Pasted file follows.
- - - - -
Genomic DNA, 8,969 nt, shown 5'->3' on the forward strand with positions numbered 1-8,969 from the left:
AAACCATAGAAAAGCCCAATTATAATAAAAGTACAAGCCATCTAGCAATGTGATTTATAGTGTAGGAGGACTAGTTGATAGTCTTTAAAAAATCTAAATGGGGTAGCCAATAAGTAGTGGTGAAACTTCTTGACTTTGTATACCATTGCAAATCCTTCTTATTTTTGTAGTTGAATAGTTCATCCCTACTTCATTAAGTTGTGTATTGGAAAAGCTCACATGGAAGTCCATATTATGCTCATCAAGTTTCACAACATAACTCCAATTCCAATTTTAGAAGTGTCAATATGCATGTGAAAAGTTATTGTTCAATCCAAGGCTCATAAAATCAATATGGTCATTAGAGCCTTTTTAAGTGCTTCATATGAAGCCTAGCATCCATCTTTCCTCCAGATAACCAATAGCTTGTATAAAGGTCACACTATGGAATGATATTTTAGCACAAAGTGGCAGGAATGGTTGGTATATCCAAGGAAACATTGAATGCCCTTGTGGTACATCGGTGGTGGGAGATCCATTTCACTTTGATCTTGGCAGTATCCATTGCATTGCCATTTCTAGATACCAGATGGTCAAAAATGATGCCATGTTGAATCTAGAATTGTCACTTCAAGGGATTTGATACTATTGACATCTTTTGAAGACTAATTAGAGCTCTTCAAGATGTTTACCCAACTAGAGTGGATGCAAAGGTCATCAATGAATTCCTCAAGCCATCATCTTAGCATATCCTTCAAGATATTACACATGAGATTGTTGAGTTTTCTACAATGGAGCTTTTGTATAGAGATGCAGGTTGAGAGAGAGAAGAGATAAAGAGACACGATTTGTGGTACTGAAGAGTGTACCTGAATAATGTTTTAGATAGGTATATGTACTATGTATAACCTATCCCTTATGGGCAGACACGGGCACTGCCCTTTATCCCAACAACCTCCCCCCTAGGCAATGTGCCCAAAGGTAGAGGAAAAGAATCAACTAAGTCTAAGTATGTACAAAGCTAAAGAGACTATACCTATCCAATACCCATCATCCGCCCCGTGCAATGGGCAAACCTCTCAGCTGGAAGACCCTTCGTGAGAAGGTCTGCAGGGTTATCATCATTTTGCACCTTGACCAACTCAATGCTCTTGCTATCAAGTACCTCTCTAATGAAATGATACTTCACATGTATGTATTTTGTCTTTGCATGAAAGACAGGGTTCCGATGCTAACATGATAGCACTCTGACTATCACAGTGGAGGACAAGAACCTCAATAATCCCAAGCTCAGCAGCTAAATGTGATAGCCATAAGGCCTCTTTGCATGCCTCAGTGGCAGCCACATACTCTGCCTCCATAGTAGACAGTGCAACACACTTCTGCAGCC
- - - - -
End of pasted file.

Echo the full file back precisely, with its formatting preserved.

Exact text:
Genomic DNA, 8,969 nt, shown 5'->3' on the forward strand with positions numbered 1-8,969 from the left:
AAACCATAGAAAAGCCCAATTATAATAAAAGTACAAGCCATCTAGCAATGTGATTTATAGTGTAGGAGGACTAGTTGATAGTCTTTAAAAAATCTAAATGGGGTAGCCAATAAGTAGTGGTGAAACTTCTTGACTTTGTATACCATTGCAAATCCTTCTTATTTTTGTAGTTGAATAGTTCATCCCTACTTCATTAAGTTGTGTATTGGAAAAGCTCACATGGAAGTCCATATTATGCTCATCAAGTTTCACAACATAACTCCAATTCCAATTTTAGAAGTGTCAATATGCATGTGAAAAGTTATTGTTCAATCCAAGGCTCATAAAATCAATATGGTCATTAGAGCCTTTTTAAGTGCTTCATATGAAGCCTAGCATCCATCTTTCCTCCAGATAACCAATAGCTTGTATAAAGGTCACACTATGGAATGATATTTTAGCACAAAGTGGCAGGAATGGTTGGTATATCCAAGGAAACATTGAATGCCCTTGTGGTACATCGGTGGTGGGAGATCCATTTCACTTTGATCTTGGCAGTATCCATTGCATTGCCATTTCTAGATACCAGATGGTCAAAAATGATGCCATGTTGAATCTAGAATTGTCACTTCAAGGGATTTGATACTATTGACATCTTTTGAAGACTAATTAGAGCTCTTCAAGATGTTTACCCAACTAGAGTGGATGCAAAGGTCATCAATGAATTCCTCAAGCCATCATCTTAGCATATCCTTCAAGATATTACACATGAGATTGTTGAGTTTTCTACAATGGAGCTTTTGTATAGAGATGCAGGTTGAGAGAGAGAAGAGATAAAGAGACACGATTTGTGGTACTGAAGAGTGTACCTGAATAATGTTTTAGATAGGTATATGTACTATGTATAACCTATCCCTTATGGGCAGACACGGGCACTGCCCTTTATCCCAACAACCTCCCCCCTAGGCAATGTGCCCAAAGGTAGAGGAAAAGAATCAACTAAGTCTAAGTATGTACAAAGCTAAAGAGACTATACCTATCCAATACCCATCATCCGCCCCGTGCAATGGGCAAACCTCTCAGCTGGAAGACCCTTCGTGAGAAGGTCTGCAGGGTTATCATCATTTTGCACCTTGACCAACTCAATGCTCTTGCTATCAAGTACCTCTCTAATGAAATGATACTTCACATGTATGTATTTTGTCTTTGCATGAAAGACAGGGTTCCGATGCTAACATGATAGCACTCTGACTATCACAGTGGAGGACAAGAACCTCAATAATCCCAAGCTCAGCAGCTAAATGTGATAGCCATAAGGCCTCTTTGCATGCCTCAGTGGCAGCCACATACTCTGCCTCCATAGTAGACAGTGCAACACACTTCTGCAGCC